Another way to explore and bring forward the stories in our neighbourhoods and communities is to dig through the layers of a place. The book On Looking: 11 Walks with Expert Eyes by Alexandra Horowitz can provide the inspiration to bring your classroom into the community. The author took the same walk around her neighbourhood 11 times with 11 different people and noticed the difference in what she noticed. To think about why we see what we see, and how we see it can be a fascinating entrance into a celebration of our place.
Posted by Celia Brogan
What writing is more homegrown BC writing than that of our students? The BCTELA Student Writing Contest is more than a great way for students to give their writing a broader audience, the published pieces, Voices Visible, is also a useful resource to show our students what their peers are writing.
BCTELA members receive a copy of Voices Visible free, and you can order additional copies to make up a lit circle/text set group, or enough for a whole class set.
BC features as a setting in many of the pieces in Voices Visible, either completely or sometimes as a juxtaposition to an immigrant’s home of origin. Students can find their home in these pieces written by their peers in a way that may be different than from pieces written by adults. Do you have back issues of Voices Visible? Try it: copy a piece or two and see what your students think, or try including a book or two in a poetry text set.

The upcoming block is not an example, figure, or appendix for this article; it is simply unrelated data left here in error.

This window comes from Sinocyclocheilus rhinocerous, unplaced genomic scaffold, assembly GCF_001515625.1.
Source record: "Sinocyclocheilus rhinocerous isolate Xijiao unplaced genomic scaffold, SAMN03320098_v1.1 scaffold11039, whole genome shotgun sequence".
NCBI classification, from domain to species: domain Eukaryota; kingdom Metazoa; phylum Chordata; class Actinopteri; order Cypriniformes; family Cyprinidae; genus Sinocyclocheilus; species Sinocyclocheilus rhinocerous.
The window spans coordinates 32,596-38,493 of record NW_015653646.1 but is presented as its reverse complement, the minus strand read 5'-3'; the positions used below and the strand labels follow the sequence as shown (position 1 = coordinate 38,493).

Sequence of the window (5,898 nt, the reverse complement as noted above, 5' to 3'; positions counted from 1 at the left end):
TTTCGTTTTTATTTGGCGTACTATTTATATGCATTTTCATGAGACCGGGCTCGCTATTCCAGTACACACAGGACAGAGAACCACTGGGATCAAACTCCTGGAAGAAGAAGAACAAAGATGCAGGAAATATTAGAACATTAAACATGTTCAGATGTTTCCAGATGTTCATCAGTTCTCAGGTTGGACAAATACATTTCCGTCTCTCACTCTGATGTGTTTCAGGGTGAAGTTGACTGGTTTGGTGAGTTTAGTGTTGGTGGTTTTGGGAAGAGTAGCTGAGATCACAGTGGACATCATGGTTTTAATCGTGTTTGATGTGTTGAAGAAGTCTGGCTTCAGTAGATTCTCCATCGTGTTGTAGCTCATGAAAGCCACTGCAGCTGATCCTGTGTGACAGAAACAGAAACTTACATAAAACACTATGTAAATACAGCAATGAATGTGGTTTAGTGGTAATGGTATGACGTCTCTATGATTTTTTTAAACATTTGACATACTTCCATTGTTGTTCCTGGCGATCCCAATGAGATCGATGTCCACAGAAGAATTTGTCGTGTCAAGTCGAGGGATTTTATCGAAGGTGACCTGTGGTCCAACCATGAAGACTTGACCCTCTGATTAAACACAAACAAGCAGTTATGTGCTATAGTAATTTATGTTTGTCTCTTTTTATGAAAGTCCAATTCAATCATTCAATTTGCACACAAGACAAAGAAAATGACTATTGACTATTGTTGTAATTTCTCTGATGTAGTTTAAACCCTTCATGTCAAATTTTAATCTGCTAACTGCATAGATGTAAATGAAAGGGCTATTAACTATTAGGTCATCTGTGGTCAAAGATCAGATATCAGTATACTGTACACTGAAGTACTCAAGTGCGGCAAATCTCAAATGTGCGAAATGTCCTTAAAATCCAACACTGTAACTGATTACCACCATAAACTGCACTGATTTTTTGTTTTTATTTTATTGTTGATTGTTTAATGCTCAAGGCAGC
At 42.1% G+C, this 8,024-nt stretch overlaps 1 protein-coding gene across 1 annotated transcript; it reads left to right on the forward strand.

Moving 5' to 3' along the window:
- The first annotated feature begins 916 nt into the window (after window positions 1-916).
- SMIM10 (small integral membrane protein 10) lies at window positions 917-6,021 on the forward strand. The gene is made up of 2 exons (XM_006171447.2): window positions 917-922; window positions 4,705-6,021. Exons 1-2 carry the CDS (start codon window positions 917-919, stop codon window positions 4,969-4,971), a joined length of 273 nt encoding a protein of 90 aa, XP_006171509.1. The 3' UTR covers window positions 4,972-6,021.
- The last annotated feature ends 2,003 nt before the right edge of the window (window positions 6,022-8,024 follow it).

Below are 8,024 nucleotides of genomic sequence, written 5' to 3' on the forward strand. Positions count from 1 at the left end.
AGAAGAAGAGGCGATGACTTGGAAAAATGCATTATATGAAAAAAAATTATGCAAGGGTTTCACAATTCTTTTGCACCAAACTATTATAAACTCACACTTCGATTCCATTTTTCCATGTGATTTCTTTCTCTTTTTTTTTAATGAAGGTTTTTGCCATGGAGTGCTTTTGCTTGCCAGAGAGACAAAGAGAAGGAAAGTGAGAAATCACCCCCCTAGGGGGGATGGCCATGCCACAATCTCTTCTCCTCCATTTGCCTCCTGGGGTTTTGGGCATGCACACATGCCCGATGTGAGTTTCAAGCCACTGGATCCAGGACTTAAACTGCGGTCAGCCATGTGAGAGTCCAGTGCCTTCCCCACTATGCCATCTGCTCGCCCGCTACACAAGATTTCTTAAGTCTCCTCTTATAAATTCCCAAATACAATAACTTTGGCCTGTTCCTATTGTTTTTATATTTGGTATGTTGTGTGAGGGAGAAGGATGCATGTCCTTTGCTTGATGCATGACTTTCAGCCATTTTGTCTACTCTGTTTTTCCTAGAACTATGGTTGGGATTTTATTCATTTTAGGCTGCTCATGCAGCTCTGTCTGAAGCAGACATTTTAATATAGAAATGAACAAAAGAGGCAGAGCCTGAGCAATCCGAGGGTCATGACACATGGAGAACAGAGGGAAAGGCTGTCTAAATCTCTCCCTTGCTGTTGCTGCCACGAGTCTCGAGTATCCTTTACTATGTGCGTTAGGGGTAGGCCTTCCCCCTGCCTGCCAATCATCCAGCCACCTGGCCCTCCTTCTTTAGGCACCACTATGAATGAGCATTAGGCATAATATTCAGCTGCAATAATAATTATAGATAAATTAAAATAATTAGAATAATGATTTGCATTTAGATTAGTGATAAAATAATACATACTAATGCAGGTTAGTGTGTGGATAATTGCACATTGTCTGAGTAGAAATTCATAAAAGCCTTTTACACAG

This year’s submissions are due at the end of this month. Click here for the application form and contest rules. You must be a current BCTELA member to submit your students’ work.
Posted by Celia Brogan
This evening I went to my second #ReadLocalBC event, called “An Evolving City: Writing Vancouver’s Past, Present & Future,” featuring George Bowering and Wayde Compton.
During the question period after the readings the authors were asked if writing about Vancouver was an obvious choice of setting for them in their writing, or, why did they choose to set their work in Vancouver. Their answers discussed how the choice to set writing, specifically fiction, here provides the power to address some very real and serious topics in a way that can be more powerful than setting their work elsewhere. They pointed out that readers can often feel saturated with concerns and an author’s voice can get lost in the chorus of ‘realistic writing.’ Setting fiction in our local environment allows an writer to propose a ‘what if’ scenario in a way that opens a space for readers to reflect on our current society. Readers can wonder what realities might come to pass given an event as plausible as a toxic fuel spill in Burrard Inlet.